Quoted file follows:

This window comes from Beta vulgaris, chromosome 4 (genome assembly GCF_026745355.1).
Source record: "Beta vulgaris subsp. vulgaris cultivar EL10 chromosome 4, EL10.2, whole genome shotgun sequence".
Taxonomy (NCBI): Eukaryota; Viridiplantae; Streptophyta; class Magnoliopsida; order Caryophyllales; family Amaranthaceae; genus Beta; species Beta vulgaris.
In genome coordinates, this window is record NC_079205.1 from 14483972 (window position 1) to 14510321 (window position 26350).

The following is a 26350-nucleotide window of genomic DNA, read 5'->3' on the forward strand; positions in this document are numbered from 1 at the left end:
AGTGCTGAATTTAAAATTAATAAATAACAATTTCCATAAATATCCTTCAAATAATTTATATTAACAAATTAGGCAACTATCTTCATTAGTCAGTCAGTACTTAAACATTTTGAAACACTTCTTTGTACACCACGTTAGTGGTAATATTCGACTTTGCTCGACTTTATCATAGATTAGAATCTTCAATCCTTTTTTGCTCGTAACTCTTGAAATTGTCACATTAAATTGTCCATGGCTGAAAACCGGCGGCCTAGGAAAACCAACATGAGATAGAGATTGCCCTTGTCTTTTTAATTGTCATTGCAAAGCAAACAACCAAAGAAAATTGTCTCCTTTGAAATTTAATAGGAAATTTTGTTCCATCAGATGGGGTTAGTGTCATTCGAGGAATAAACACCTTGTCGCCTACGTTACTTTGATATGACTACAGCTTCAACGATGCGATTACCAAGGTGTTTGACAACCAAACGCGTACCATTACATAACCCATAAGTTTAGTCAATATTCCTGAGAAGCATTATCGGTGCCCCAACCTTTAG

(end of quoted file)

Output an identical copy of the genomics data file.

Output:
This window comes from Beta vulgaris, chromosome 4 (genome assembly GCF_026745355.1).
Source record: "Beta vulgaris subsp. vulgaris cultivar EL10 chromosome 4, EL10.2, whole genome shotgun sequence".
Taxonomy (NCBI): Eukaryota; Viridiplantae; Streptophyta; class Magnoliopsida; order Caryophyllales; family Amaranthaceae; genus Beta; species Beta vulgaris.
In genome coordinates, this window is record NC_079205.1 from 14483972 (window position 1) to 14510321 (window position 26350).

The following is a 26350-nucleotide window of genomic DNA, read 5'->3' on the forward strand; positions in this document are numbered from 1 at the left end:
AGTGCTGAATTTAAAATTAATAAATAACAATTTCCATAAATATCCTTCAAATAATTTATATTAACAAATTAGGCAACTATCTTCATTAGTCAGTCAGTACTTAAACATTTTGAAACACTTCTTTGTACACCACGTTAGTGGTAATATTCGACTTTGCTCGACTTTATCATAGATTAGAATCTTCAATCCTTTTTTGCTCGTAACTCTTGAAATTGTCACATTAAATTGTCCATGGCTGAAAACCGGCGGCCTAGGAAAACCAACATGAGATAGAGATTGCCCTTGTCTTTTTAATTGTCATTGCAAAGCAAACAACCAAAGAAAATTGTCTCCTTTGAAATTTAATAGGAAATTTTGTTCCATCAGATGGGGTTAGTGTCATTCGAGGAATAAACACCTTGTCGCCTACGTTACTTTGATATGACTACAGCTTCAACGATGCGATTACCAAGGTGTTTGACAACCAAACGCGTACCATTACATAACCCATAAGTTTAGTCAATATTCCTGAGAAGCATTATCGGTGCCCCAACCTTTAG